Insofar as I consider myself an Emersonian, I do so because I feel the truth of both of these claims in my bones, and it was Emerson who taught me to recognize that.

I have only just begun Fernando Pessoa’s The Book of Disquiet, but I find myself immediately drawn in by it precisely because Pessoa (or rather Pessoa’s heteronym, Bernardo Soares) grasps both of these truths:

Sadly I write in my quiet room, alone as I have always been, alone as I will always be. And I wonder if my apparently negligible voice might not embody the essence of thousands of voices, the longing for self-expression of thousands of lives, the patience of millions of souls resigned like my own to their daily lot, their useless dreams, and their hopeless hopes. In these moments my heart beats faster because I’m conscious of it. (6)

In my first post on Pessoa, I spoke admiringly of the distance that stands between Soares and other people, a distance I know well. He sits at a location not altogether separate from them, but neither participating in their joy. He delights in it without participating. This is the right distance, I think, from which to approach these Emersonian theses, for it is the distance from which they are felt most distinctly. One is separate, and thus the aloneness is felt, but one hears the songs in the distance and understands the possibility of communion. I do not say this to suggest it is better to exist at this distance, to always evade participation, merely to highlight certain advantages of the time one spends there.

Now, I have a bit dishonestly cut off the passage in the middle. It continues on to criticize itself:

I live more because I live on high. I feel a religious force within me, a species of prayer, a kind of public outcry. But my mind quickly puts me in my place. . . I remember that I’m on the fourth floor of the Rua dos Douradores, and I take a drowsy look at myself. I glance up from this half-written page at life, futile and without beauty, and at the cheap cigarette I’m about to extinguish in the ashtray beyond the fraying blotter. Me in this fourth-floor room, interrogating life!, saying what souls feel!, writing prose like a genius or a famous author! Me, here, a genius!. . .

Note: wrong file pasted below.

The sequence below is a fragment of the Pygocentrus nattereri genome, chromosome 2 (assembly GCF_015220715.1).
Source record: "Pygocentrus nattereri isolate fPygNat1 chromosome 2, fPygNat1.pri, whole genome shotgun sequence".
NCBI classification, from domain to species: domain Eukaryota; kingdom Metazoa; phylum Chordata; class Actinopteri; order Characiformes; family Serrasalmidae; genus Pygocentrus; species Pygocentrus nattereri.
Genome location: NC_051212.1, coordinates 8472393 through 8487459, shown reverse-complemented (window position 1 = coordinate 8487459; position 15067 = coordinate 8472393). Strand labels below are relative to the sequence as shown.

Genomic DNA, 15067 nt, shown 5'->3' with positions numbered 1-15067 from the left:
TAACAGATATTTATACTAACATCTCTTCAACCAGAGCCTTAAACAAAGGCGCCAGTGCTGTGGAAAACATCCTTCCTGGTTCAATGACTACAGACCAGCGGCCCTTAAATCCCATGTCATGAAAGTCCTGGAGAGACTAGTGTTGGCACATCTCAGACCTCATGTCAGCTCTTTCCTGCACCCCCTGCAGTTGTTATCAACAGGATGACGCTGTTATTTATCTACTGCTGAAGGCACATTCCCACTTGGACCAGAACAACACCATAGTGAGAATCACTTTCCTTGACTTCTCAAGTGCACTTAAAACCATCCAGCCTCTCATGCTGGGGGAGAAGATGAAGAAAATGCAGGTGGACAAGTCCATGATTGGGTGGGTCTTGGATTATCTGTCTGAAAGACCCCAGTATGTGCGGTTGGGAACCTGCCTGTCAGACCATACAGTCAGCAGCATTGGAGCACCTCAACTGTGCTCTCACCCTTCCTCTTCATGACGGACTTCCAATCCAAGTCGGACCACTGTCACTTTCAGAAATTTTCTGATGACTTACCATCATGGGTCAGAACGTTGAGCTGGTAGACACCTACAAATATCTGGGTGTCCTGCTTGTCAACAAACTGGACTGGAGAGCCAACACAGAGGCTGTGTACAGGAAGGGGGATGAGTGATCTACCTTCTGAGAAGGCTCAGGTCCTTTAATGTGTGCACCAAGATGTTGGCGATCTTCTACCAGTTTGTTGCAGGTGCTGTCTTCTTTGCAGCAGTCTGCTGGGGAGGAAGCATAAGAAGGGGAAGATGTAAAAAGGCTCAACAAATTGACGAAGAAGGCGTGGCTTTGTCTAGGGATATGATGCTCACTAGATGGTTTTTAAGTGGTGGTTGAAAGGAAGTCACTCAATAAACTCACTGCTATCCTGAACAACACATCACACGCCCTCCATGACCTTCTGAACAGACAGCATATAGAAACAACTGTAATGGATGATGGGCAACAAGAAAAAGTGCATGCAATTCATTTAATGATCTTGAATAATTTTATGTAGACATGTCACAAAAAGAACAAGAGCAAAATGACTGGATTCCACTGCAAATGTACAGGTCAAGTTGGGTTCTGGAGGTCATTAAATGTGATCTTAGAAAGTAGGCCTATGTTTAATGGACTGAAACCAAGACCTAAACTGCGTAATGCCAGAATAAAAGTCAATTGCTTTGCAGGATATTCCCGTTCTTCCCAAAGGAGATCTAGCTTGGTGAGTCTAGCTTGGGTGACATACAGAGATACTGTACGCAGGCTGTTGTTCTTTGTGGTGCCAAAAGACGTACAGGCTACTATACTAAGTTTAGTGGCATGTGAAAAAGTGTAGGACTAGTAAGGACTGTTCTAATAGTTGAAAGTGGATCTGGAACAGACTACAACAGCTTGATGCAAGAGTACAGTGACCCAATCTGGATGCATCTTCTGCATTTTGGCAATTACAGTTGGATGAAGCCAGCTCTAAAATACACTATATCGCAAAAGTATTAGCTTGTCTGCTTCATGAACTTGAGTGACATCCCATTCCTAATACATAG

It is striking how exactly he hits on Emerson’s definition of genius: the expression by one individual of a thought or feeling that speaks to “the longing for self-expression of thousands of lives.” But this, his mind tells him, somewhat patronizingly, is a delusion. Pessoa certainly is more pessimistic here about the second claim than Emerson is, though such pessimism finds more voice in Emerson’s work than many of his readers think. I am not so gloomy about the prospects of communion as Pessoa—at least not most of the time. But I know the mood in which it seems an absurd vanity.

But it should not be thought that this mood is as desolate as it sounds. Though I spend less time there than Soares, it is a solitude to which I often, and happily, retreat.

In The Ethics of Identity, Kwame Anthony Appiah attempts to articulate the role of identities within human life from an individualist vantage:

If there is something distinctive in my approach, it is that I start always from the perspective of the individual engaged in making his or her life, recognizing that others are engaged in the same project, and concerned to ask what social and political life means for this ethical project we share. (xvii)

The first chapter of the book is devoted to characterizing the nature of “the individual engaged in making his or her life,” the nature of what Appiah calls “self-creation.” He writes under the sign of John Stuart Mill, who characterized self-creation as constrained by history, human nature, and personal circumstance, but nonetheless dependent on the free creativity of the individual, who must choose the life he makes. Against the Millian view, Appiah poses two rivals, the Romantic and the Existentialist.

The Romantic sees self-creation as less creation than discovery. The individual has an authentic self, and the task of making a life involves uncovering this authentic self, freeing it from all external, perturbing influences. Authenticity is truth to an already given meaning. Of the two parts of the Millian picture—constraint and creativity—the Romantic emphasizes constraint above all, and minimizes creativity.

Unsurprisingly, Appiah’s Existentialist takes precisely the opposite approach. There is no pre-given self, waiting to be found. History and other sources of constraint exist, to be sure, but they hardly constrain. Every option is left open. Whatever one is not, one must choose not to be. One must not feebly excuse themselves by saying that the option was not open to them (for whatever external reason). There may be no such deferrals of one’s own authority. Thus the Existentialist sees self-creation is consisting entirely of creativity.